The impromptu strike touched off an unprecedented show of solidarity across the world of sports. The WNBA opted to postpone all of its games, too. Major League Soccer postponed all but one match. In professional tennis, Naomi Osaka announced on Twitter that she was pulling out of her semifinal match at the Western & Southern Open in New York today. In Major League Baseball, the Milwaukee Brewers postponed their game against the Cincinnati Reds. The Seattle Mariners and San Diego Padres also didn’t play. And several MLB players—including the Chicago Cubs right fielder Jason Heyward, and the St. Louis Cardinals’ Dexter Fowler and Jack Flaherty—decided individually to bow out of games.
This was a historic act. Black athletes—and some allies of other races—sent the message that America doesn’t get to enjoy their talents if it can’t respect Black people as human beings.
In hindsight, the strike was almost inevitable, because many inside the NBA bubble in Orlando were growing more and more outraged over what was happening to Black men outside it. The day after Blake was shot by police, the Bucks point guard George Hill was so visibly frustrated that he refused to answer a single question about the Bucks going ahead 3–1 in their series against the Magic. Coming to Orlando “just took all the focal points off what the issues are,” Hill told reporters.
Late Tuesday night, after his team beat the Dallas Mavericks by 43 points, the Los Angeles Clippers coach Doc Rivers, who is Black, wasn’t thinking about what had happened on the court. With his eyes full of tears, Rivers declared, “It’s amazing why we keep loving this country, and this country does not love us back.”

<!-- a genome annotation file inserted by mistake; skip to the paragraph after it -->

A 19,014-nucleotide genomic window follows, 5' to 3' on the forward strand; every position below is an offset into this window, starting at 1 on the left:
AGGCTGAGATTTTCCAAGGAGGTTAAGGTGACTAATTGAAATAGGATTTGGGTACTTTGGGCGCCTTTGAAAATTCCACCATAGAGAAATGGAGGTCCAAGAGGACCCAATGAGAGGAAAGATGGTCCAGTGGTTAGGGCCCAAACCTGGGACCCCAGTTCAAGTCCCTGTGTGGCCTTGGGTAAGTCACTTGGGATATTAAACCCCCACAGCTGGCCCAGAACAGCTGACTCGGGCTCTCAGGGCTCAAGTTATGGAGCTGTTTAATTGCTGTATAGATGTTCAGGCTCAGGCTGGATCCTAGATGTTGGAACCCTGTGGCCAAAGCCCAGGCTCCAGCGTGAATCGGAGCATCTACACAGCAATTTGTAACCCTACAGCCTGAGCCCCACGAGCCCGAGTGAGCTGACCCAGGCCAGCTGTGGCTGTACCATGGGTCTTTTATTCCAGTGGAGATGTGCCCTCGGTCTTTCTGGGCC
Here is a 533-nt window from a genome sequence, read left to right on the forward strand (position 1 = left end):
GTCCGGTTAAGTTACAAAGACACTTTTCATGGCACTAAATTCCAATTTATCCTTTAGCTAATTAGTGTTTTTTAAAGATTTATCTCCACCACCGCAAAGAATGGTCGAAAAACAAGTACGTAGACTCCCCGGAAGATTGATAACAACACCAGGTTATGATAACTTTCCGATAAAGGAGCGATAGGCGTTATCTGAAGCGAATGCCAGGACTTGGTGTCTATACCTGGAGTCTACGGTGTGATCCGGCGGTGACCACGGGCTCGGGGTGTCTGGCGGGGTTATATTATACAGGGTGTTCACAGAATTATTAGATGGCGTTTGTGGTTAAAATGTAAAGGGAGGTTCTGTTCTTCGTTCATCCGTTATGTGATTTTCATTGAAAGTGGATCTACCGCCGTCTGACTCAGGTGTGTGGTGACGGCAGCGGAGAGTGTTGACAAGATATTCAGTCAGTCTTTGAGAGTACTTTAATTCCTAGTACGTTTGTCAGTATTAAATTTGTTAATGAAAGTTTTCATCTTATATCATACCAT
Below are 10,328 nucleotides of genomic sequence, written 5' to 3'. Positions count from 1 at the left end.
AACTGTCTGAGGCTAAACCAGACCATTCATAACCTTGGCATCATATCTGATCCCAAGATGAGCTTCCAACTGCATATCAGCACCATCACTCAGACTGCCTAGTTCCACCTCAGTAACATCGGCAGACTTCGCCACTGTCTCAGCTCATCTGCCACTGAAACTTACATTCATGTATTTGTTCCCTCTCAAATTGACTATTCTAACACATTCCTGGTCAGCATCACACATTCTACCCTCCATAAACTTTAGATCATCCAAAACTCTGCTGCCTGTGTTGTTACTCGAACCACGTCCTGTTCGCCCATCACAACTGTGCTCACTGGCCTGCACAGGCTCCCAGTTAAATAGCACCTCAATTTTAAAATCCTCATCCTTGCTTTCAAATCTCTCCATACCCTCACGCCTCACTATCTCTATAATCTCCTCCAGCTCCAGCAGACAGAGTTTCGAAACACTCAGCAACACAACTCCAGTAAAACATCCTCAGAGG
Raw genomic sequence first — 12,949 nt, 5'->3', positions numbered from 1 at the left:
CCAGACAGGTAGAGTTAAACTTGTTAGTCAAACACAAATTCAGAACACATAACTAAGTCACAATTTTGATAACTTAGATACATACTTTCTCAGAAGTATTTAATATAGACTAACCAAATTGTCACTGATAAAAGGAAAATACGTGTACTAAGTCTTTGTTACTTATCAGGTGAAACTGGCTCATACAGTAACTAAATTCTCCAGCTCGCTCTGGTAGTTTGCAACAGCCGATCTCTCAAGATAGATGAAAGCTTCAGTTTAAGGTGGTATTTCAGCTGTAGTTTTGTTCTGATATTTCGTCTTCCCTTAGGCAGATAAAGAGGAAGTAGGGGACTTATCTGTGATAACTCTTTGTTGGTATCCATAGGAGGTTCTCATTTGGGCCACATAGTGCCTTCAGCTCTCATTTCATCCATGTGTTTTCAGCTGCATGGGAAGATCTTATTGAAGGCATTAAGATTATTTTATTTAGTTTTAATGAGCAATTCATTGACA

Hill, Rivers, and others were mentally exhausted, and their mood these past few days could easily describe how much of Black America feels right now. Players truly believed that they could use their time in the NBA’s bubble to continue to raise awareness about racial injustice. They have worn uniforms with racial-justice slogans and T-shirts that say Black Lives Matter played on courts bearing the same message, and often steered interviews away from basketball to talk about issues such as voter suppression and police violence.
But after seeing Blake critically injured in front of his three children, something broke inside these players. Making matters worse, two of the people protesting police violence in Kenosha were shot and killed, apparently by a vigilante. (A 17-year-old suspect is now in custody.) Rather than blaming the shooter for the deaths, the Kenosha police chief, Daniel Miskinis, insisted yesterday that the protesters had created the problem by breaking curfew. The entire situation apparently enraged James, who tweeted, “WE DEMAND CHANGE. SICK OF IT.”
Despite the potential financial risks, the players were right to explore whether they could grab America’s attention by withholding their services. Had the NBA players opted to carry out a long-term strike, just imagine what that might have looked like: They play in cities that depend on the revenue they generate. Perhaps upon feeling the financial strain, officials in those cities might have been more motivated to reimagine their police force. Perhaps NBA owners might have been so bothered by losing money that they would have used their power and connections to put pressure on the right people to change the status quo. An extended strike also would have put pressure on NFL players to act. Pro football is by far the most popular sport in America. Nearly 70 percent of its players are Black. If Black NFL players followed the NBA players’ lead, a big chunk of the sports economy would be made contingent on racial progress.
At the very least, this week’s historic disruption shows that Black players should leverage their talent to promote change at every possible opportunity. They’ve tried to sweet-talk America into caring about racial injustice, but the litany continues. After George Floyd, a Jacob Blake was only a matter of time. After Blake, someone else is likely to come next. When a country doesn’t respect Black lives, it can’t expect Black athletes to hold back their anger.